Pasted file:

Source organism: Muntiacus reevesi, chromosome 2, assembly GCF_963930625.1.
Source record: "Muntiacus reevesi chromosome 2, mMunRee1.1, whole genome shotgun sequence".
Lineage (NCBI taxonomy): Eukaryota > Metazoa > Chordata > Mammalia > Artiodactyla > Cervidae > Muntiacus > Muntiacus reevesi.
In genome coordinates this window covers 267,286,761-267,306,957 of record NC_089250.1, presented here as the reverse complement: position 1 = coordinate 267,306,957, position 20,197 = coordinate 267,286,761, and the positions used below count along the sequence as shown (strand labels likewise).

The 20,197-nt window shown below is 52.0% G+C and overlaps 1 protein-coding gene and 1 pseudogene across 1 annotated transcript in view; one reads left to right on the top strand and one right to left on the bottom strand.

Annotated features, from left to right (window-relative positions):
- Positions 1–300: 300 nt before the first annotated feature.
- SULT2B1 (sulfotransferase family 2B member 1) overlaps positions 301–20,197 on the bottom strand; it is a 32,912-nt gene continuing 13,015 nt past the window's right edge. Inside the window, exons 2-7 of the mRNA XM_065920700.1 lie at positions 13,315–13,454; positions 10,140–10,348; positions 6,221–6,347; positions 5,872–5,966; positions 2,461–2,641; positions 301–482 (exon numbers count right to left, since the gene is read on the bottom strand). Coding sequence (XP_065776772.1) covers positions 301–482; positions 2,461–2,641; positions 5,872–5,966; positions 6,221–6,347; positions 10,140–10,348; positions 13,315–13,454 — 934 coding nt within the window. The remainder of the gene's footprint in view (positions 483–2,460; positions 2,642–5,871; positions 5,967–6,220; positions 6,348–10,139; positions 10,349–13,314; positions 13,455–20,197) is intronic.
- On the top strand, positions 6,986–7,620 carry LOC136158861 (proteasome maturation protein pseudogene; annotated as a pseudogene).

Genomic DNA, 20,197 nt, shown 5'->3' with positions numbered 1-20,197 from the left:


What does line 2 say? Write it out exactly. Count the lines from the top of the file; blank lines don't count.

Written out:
Source record: "Muntiacus reevesi chromosome 2, mMunRee1.1, whole genome shotgun sequence".